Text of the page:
I have to get this out of the way: I hate the name Pacific Standard Time. Chicago’s most distinctive restaurants tend to have bold, evocative names: Blackbird. Bellemore. Fat Rice. They sound like mission statements. Formidable, self-confident classics. Pacific Standard Time sounds like a fast-casual bodega between two roller coasters at a California-themed amusement park. And it’s borderline un-Googleable.
Pacific Standard Time
- 141 W. Erie St.
- FYI Remember the name Natalie Saben. If the pastry chef isn’t on the verge of superstardom, I’ll eat my hat.
- Tab $55 to $65
- Hours Dinner nightly, brunch Sunday
As a critic, I understand that ripping a restaurant for its name is, professionally speaking, weak sauce. But the truth is, it’s just about all I’ve got. I can’t think of much else to ding Pacific Standard Time for, other than its decibel level, which these days is like going to a movie and complaining about the dark. Nearly everything about the four-month-old restaurant, headed up by One Off Hospitality veterans Erling Wu-Bower and Joshua Tilden, just feels right.
The cream-toned space is like a very particular vision of Los Angeles, one with pretty plants and pretty people hanging around in equal number. Sunlight streams in through massive windows, coating the restaurant’s 4,750 square feet with good vibes. The terrific cocktail list showcases easy-drinking palomas and tart rhubarb spritzes that taste like what you’d sip while talking up your screenplay at a Hollywood Hills pool party. The open kitchen is home to two hand-built wood-burning hearths: one for breads, the other for everything else. They’re calling the food, not surprisingly, California cuisine, which implies a certain breeziness — you half expect some mellow, sun-creased dude from the Santa Monica farmers’ market to drop by your table, urging you to taste some amazing tomatoes.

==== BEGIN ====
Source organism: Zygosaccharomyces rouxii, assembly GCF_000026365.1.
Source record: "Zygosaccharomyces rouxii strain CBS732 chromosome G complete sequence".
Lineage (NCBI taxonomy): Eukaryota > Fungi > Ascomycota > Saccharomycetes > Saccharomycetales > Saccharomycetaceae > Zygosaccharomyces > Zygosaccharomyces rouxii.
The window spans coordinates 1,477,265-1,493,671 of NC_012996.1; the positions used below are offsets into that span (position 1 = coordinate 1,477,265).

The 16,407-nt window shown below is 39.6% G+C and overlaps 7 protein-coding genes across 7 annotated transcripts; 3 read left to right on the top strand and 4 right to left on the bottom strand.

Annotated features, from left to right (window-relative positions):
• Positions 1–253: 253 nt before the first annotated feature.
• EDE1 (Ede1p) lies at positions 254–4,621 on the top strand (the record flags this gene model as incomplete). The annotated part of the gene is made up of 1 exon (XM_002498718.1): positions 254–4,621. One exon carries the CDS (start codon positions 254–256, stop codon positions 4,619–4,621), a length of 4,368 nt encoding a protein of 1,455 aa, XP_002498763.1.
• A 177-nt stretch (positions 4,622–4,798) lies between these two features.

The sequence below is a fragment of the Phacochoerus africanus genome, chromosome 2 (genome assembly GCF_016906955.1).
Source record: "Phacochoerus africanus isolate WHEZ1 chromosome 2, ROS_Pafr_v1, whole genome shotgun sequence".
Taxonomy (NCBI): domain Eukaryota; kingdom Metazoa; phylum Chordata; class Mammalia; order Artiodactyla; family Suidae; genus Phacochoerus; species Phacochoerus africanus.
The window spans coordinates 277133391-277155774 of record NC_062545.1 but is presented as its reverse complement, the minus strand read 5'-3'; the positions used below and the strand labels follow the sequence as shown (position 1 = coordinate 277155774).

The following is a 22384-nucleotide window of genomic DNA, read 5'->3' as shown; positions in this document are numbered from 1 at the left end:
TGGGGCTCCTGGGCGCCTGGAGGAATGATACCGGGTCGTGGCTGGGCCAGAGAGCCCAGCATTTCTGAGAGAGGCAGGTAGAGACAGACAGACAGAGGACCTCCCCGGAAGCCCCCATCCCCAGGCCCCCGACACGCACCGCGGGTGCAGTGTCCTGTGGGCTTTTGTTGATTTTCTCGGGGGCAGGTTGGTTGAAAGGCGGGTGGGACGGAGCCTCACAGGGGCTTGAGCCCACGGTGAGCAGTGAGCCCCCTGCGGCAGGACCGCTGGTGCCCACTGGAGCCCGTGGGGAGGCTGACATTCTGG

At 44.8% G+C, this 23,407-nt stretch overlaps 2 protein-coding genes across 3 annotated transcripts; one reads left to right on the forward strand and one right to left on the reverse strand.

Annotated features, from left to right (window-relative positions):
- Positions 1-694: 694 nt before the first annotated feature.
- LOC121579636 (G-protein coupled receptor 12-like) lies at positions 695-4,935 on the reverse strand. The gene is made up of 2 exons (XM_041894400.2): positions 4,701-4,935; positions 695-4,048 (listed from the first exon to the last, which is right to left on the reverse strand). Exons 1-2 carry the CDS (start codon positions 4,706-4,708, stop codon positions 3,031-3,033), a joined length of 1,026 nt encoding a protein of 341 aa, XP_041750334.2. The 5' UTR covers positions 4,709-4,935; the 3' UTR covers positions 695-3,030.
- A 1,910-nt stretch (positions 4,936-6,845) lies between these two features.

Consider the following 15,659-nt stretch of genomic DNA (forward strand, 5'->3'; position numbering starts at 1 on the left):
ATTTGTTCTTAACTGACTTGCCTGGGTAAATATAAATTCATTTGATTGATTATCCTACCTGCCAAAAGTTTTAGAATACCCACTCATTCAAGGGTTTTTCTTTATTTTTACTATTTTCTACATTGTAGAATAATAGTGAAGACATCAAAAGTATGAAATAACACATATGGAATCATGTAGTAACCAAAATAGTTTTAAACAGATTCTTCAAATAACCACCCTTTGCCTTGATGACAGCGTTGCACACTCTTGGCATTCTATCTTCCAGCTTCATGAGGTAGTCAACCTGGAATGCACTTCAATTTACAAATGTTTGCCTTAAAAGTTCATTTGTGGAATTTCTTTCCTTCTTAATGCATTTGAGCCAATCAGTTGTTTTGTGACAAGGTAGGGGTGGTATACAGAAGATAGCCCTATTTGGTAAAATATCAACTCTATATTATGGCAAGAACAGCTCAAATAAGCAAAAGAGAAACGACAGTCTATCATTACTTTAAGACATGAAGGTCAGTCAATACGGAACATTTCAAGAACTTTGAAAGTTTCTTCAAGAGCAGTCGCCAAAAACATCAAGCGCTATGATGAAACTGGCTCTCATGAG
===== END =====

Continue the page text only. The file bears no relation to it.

The menu’s veggie-forward slant comes across loud and clear in the starters. Think avocado salads with summer squash. Think beet salad with blueberries and yogurt. Think wood-roasted broccoli with oyster mushrooms. Actually, don’t think. If you pause to ponder, say, the bursting-fresh English peas studded with farro verde and walnuts and flanked by mounds of Burrata, your companions will make them disappear before you’ve picked up your fork. Same goes for the wood-fired pita topped with eggplant, roasted pepper, toasted shallots, and dollops of whipped-cream-cheese-like Robiolina. The flatbread’s puffy-crisp crust boasts telltale leopard spots as impressive as any Neapolitan pizza’s, and the labneh anchoring the plate points to the Middle East without making a big thing of it.
Wu-Bower earned three James Beard nominations as chef at Nico Osteria, mostly for his talents with fish. He puts those talents to good use here. The explosively citrusy raw Madai snapper is kept from falling overboard by mellow sunflower seeds and slivers of avocado. Firm swordfish fillets swim in a lemony herb sauce with Israeli couscous and grilled scallions. And the delicate roasted black cod is a praiseworthy composition nested in a fennel purée with little jolts provided by marinated mushrooms, jalapeños, and dill. Michelin will likely take notice of dishes like these.